No Gobbling up PacMan by child grower Annita Woz

jennysjellystonegreentoesWhen I go outside it smells like dirt, and mud, and worms.

The sun is shining. The birds are waking me up chit-chattering in the early hours. The bootcamp style workout fad has hit the moms in my suburb inspired them to get up at 5:30 and run and do push ups and act like it was fun.

But I knew the glorious weather of spring was all over when I looked out my kitchen window, and saw a neighbor mowing the lawn on the riding mower. Ugh.

I visibly sneer at her, could it really be time to cut the grass?

This is the start of keeping the dandelions down, the weekly, sometimes twice a week,  circling, circling smaller, mower and owner together,  tackling the grass.

We master those green blades for a few days at a time, carve out soccer fields and kickball areas, make paths to the bonfire pit and keep the nasty weeds away from the sidewalks and the front porch.

My husband loves to mow.  He finds it therapeutic, a good time to rehash ideas, brainstorm on problems, think about nothing at all sometimes except the drone of the mower and the smell of that grass spewing out of the chute.

We don’t rake, we don’t bag, we don’t collect the clippings. We let them sit and sometimes we joke about baling them, like Grandpa did on the hayfields- but of course, this is no farm. Long grass just happens sometimes here, it is just a neglected lawn, overlooked for other adventures like camping or skipped in order to go swimming many days in a row. We cannot call it switchgrass or turn it into energy to heat our bath water, but it sure takes up a lot of our energy.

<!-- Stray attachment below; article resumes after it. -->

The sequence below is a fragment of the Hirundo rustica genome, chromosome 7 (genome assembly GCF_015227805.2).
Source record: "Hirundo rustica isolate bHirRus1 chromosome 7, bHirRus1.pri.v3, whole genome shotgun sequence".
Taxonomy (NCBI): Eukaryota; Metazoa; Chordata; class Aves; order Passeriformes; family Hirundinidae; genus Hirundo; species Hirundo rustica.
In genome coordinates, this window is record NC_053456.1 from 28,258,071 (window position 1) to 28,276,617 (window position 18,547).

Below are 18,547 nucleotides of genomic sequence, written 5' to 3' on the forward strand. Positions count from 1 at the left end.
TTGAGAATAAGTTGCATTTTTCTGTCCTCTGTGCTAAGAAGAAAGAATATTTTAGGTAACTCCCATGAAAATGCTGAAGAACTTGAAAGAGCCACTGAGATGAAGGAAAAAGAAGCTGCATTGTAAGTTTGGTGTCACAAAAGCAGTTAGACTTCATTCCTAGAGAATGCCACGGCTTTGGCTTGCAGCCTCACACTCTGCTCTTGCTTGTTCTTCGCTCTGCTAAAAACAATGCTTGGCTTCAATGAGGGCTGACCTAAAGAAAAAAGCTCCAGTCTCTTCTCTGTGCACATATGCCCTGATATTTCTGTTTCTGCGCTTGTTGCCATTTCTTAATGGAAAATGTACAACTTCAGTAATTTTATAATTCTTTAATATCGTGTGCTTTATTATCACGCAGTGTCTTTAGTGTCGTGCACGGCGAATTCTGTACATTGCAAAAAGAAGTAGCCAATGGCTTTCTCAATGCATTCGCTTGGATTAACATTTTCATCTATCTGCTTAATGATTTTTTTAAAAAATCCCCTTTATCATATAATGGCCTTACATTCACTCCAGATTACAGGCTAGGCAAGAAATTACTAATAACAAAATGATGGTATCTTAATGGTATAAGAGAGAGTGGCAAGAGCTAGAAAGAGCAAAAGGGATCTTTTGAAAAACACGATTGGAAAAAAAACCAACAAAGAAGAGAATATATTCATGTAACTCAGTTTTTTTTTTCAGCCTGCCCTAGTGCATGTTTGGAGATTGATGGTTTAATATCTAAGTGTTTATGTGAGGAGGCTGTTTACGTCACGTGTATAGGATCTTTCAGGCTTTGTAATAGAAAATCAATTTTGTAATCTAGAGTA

I know moms who have mowed while kids are sleeping in the house, who have put babies in front packs or backpacks and followed behind the gasoline engines that sputter and cut nice lines into the yard, just like it should. 

I know dads who have mowed as a workout, who have mowed paths around yards for dogs and children to follow and I know a couple who mow their yards together, each on a machine, like a game of Pacman chasing each other and cutting the grass like some arcade game gone live. 

Letting the ghost catch them is not part of the plan.  But it happens.

Getting a ride on a machine that cuts the grass is a gift, a fun game, like a ride, but one that doesn’t need a three dollar ticket.

The traditional ride around the lawn before the work begins is great fun. Who can resist a ride ont he big machine with dad’s arm around your middle, getting the best view of the growing clover?

Then, one fine day, the little kid runs out on the lawn and chases mom on the rider, waving and yelling, asking for a ride.  Or maybe it is just to get the attention of the grown up,  who cannot hear them,  just to ask for a little help, “Can you get my frisbee off the roof?”

And then, mom turns sharply, or backs up, and the ghost gets the little pac man, and gobbles him up.  

Every year I see the confusion on my friends and neighbors faces when mine say, “no thanks” to the obligatory chug around the fence line.  It isn’t that we don’t trust other parents. It isn’t that we are the type of no-fun- kind of people that hate parenting or joyful freedom. 

But then, I have to admit,  mine aren’t allowed a ride on the back of a four wheeler unless they have a helmet, and then I get those looks like I am an overprotective nut job-well, that’s another story.

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